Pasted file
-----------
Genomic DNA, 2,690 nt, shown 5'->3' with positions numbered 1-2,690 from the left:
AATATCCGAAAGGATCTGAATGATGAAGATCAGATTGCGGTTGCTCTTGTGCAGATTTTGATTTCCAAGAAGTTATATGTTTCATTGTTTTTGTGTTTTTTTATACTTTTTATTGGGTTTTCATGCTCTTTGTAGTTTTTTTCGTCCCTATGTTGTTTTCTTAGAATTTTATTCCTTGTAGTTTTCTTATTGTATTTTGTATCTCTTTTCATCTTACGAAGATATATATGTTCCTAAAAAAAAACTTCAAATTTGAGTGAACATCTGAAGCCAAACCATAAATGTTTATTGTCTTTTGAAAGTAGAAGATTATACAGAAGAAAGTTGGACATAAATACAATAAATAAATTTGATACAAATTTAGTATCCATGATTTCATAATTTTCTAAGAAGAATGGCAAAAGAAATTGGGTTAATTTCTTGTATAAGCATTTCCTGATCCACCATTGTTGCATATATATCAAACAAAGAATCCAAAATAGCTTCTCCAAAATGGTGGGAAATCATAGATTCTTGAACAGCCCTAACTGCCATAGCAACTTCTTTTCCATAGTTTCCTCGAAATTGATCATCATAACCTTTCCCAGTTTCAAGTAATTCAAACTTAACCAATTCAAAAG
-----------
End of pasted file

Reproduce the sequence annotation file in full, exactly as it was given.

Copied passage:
Genomic DNA, 2,690 nt, shown 5'->3' with positions numbered 1-2,690 from the left:
AATATCCGAAAGGATCTGAATGATGAAGATCAGATTGCGGTTGCTCTTGTGCAGATTTTGATTTCCAAGAAGTTATATGTTTCATTGTTTTTGTGTTTTTTTATACTTTTTATTGGGTTTTCATGCTCTTTGTAGTTTTTTTCGTCCCTATGTTGTTTTCTTAGAATTTTATTCCTTGTAGTTTTCTTATTGTATTTTGTATCTCTTTTCATCTTACGAAGATATATATGTTCCTAAAAAAAAACTTCAAATTTGAGTGAACATCTGAAGCCAAACCATAAATGTTTATTGTCTTTTGAAAGTAGAAGATTATACAGAAGAAAGTTGGACATAAATACAATAAATAAATTTGATACAAATTTAGTATCCATGATTTCATAATTTTCTAAGAAGAATGGCAAAAGAAATTGGGTTAATTTCTTGTATAAGCATTTCCTGATCCACCATTGTTGCATATATATCAAACAAAGAATCCAAAATAGCTTCTCCAAAATGGTGGGAAATCATAGATTCTTGAACAGCCCTAACTGCCATAGCAACTTCTTTTCCATAGTTTCCTCGAAATTGATCATCATAACCTTTCCCAGTTTCAAGTAATTCAAACTTAACCAATTCAAAAG